The drawbacks really come in isolation. I’ve set up one room that I just love the way it sounds. It has a really great live room sound for a whole band. If we want to isolate an instrument, I have this little side room that we usually use for washing produce or for cold storage and we can sometimes setup a little amp or something in there. I’ve never had great luck with isolation when trying to track along with a live band though. I guess that would be the only drawback because there’s so many more benefits for me: like waking up at two in the morning and everything’s on and available and right down the hall. That’s invaluable to me.

NT: You’ve released three singles from Evening Machines so far: “Chemicals,” “Caves,” and “Dark, Dark, Dark.” What can you tell us about the inspirational threads behind each song and the themes that run through each one?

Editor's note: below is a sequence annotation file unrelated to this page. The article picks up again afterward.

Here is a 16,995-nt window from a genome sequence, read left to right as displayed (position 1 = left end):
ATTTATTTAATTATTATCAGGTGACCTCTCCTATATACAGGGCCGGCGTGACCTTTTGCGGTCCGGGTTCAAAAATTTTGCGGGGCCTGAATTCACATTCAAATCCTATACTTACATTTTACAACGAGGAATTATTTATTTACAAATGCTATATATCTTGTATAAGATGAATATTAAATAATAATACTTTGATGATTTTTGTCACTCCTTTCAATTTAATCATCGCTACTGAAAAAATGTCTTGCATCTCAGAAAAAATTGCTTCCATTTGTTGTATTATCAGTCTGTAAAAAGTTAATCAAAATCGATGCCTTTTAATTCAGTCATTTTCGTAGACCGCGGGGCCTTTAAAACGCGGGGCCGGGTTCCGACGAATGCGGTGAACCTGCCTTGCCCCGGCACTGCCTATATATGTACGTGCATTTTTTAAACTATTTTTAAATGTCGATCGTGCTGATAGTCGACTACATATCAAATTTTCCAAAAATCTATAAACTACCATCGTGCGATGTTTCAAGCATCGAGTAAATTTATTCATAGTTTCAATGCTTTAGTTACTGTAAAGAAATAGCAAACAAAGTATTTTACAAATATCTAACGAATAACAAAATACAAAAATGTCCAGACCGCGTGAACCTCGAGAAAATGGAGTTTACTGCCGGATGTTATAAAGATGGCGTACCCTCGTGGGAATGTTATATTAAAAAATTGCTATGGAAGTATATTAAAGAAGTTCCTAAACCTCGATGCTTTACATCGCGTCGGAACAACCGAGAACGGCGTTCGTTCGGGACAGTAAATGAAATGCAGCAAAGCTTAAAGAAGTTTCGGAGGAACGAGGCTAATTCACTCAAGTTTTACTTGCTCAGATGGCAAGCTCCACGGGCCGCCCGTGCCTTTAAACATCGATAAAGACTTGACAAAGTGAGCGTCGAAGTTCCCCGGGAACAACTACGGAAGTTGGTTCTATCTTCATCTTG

Isakov: I recorded a lot of songs for this record, about 35 of them, and eventually whittled it down to 12. A lot of the songs that actually made the record all kind of were written during a period of time at home and traveling in the sand dunes of southern Colorado about three or four hours south of here. “Dark, Dark, Dark” was purely inspired by that landscape. Songs rarely present themselves to me that directly. Sometimes it’s just pieces of writings that are made up from 10 different towns or 10 different people. But that one really happened fast just right in that environment.